Editor's Note: At a ceremony Friday, a new plaque was dedicated in honor of Dr. Alvan Chapman, the famed botanist for whom the gardens are named. The plaque is part of an historical plaque initiative led by Apalachicola Main Street that honors buildings in the downtown district.
In her remarks, Augusta West, the director of Apalachicola Main Street, thanked Jane Richardson for initiating this plaque and writing the first draft of the text, as well as the supporter of Ranger Jeromy Roundtree and volunteer Linda White of the Orman House State Park, Josh Hodson, manager of Franklin County State Parks, local historian Mark Curenton and Mayor Kevin Begos.
After recounting the well-known achievements of Chapman's, West talked about him as a person, passionate about discovery, willing to hike many miles in the remote wilderness for plant specimens, even late in life. She also wrote about Chapman's legacy as a Union sympathizer who provided intelligence to the Union blockade. The following anecdote is taken from her remarks.
It was midnight on an April night in 1865, and there was a knock at Dr. Chapman’s door. When he opened the door, a young man stood before him. He was thin, dirty, exhausted looking, and his clothes were in tatters. The man’s name was Daniel Bond, and he had just travelled 200 miles through the wilderness after escaping from the horrendous conditions at the infamous Andersonville prison camp in south Georgia.
When Bond escaped he didn’t know which way he would go, and he was so weak that he had to stop and rest after running half a mile. He had recovered from scurvy and dysentery but still suffered from malnutrition-induced night blindness and an overwhelming fatigue. When he decided to follow the Flint, then the Apalachicola Rivers down to the coast to try to reach the Union blockade he had no provisions… no blanket, no canteen, no food, no money. He was afraid he wouldn’t survive the journey, and that if he did the small boat he had appropriated would be swept out to sea where he would die, adrift and alone.
What he found instead was a chain of compassion that started with a series of enslaved people living on the plantations along the rivers and also included deserters, a widow, and others. The people he encountered provided food, shelter, a boat, critical information about navigating the river, prayers, and safe passage through the backwaters of the lower reaches of the Apalachicola River system. The final link in this chain was none other than Dr. Alvan Chapman.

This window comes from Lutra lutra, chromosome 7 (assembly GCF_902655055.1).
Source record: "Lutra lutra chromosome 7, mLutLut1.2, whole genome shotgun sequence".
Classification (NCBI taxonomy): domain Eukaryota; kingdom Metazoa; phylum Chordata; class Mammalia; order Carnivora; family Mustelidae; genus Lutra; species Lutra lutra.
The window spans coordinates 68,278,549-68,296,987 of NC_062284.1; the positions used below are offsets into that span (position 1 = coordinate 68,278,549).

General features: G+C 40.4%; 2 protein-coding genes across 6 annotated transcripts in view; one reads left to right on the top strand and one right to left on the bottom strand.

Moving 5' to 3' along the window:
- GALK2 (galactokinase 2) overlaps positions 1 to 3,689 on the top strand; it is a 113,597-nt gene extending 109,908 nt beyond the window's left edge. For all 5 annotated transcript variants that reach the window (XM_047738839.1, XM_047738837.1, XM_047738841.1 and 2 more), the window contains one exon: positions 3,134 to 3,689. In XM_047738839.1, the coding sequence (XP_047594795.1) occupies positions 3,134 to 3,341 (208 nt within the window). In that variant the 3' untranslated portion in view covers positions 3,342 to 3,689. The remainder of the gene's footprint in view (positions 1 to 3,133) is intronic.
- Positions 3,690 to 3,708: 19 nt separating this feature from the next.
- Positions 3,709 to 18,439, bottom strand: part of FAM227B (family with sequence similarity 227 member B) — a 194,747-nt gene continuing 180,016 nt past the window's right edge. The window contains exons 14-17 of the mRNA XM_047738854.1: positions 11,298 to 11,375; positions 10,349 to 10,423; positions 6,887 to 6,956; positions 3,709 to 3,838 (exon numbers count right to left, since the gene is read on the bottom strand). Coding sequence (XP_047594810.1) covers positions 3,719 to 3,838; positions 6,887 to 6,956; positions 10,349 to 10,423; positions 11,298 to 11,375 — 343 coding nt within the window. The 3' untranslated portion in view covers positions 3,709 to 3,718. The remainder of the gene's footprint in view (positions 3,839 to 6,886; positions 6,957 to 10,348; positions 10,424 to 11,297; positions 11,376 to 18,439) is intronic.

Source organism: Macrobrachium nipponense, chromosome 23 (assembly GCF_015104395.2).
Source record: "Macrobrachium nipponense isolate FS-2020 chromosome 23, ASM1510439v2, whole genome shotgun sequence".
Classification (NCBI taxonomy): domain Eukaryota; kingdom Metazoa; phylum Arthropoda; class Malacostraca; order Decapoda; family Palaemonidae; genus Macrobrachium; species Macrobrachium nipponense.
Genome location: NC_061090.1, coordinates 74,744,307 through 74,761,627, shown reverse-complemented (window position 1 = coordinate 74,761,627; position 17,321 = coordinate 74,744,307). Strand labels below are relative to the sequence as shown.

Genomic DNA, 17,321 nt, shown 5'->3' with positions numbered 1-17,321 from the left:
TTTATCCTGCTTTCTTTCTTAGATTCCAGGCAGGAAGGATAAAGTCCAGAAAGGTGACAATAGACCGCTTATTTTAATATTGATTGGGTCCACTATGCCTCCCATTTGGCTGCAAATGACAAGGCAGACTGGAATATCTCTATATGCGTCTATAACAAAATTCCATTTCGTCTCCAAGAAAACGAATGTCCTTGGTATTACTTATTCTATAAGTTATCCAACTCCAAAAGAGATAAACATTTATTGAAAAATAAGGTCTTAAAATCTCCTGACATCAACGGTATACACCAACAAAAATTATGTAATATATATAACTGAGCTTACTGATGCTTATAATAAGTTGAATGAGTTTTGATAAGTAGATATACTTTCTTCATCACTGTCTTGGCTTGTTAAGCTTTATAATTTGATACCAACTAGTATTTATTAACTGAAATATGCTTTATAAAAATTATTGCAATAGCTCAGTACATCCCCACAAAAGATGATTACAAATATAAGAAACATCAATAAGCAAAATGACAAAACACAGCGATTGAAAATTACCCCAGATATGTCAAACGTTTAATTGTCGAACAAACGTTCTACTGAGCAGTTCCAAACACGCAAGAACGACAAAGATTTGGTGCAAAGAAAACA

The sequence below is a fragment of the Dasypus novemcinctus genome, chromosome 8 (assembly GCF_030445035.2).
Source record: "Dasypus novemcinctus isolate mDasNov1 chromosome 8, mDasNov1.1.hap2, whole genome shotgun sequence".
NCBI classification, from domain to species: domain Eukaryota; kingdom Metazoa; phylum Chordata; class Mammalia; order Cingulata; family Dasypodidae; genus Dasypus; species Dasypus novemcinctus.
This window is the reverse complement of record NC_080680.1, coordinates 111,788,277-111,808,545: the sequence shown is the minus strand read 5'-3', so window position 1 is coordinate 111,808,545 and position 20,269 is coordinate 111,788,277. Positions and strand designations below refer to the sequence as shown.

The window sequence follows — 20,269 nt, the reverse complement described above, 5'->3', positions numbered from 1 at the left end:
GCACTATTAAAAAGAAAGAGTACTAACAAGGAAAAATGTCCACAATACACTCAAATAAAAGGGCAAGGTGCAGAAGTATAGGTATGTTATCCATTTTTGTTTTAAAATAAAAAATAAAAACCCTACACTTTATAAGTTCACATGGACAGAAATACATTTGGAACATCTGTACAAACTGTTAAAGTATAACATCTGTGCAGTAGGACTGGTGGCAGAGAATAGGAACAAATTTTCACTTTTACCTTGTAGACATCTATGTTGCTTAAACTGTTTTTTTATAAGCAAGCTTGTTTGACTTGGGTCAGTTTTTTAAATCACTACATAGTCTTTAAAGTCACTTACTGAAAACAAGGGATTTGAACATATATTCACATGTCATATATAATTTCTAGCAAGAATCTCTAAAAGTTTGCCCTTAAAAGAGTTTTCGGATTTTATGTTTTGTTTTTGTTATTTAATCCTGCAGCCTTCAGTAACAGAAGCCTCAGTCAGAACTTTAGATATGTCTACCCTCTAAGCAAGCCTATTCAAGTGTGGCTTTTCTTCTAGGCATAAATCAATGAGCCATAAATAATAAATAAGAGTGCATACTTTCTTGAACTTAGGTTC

Bond wrote in his journal that after being delivered to Apalachicola by a deserter in a canoe under the cover of darkness: “I was directed to Dr. Chapman and accordingly proceeded to his house and called him up. I told him I was escaped from the enemy, and he seized my hand as if I had been an old acquaintance. After remaining under his friendly roof during what remained of the night and having a breakfast of good light bread, butter, fish, and tea with sugar and milk, we went to the river and seating ourselves in the doctor’s boat, we were soon bounding gayly over the little billows of the bay.”
Let’s consider for a moment what a dangerous and courageous act this was on the part of Dr. Chapman. Another memoir about life in Apalachicola during the Civil War tells us that two men who had helped others reach Union ships suddenly went missing. When a search party went out, the missing men were reportedly found in the woods where they had been tied to trees and shot dead.
Bond continues: “As the shore receded and the long black gunboat with the stars and stripes streaming above her grew larger, my bosom began to swell and I could hardly restrain myself. And when at length we arrived and they let down the ladder and I stepped on her clean white deck I exclaimed, "Joy, Joy, forever, my task is done-- The gates are passed, and heaven is won!" (This is a quote from a poem by Thomas Moore). Of course, all he had seen and experienced in the war stayed with him. While still on board a Union steamer in the bay, he scrawled in the back of his journal: “I dream of ghosts.” But thanks to Dr. Chapman and others, Bond did make it safely home. He became a teacher and lived to an advanced age.
This article originally appeared on The Apalachicola Times: A plaque for Chapman Gardens
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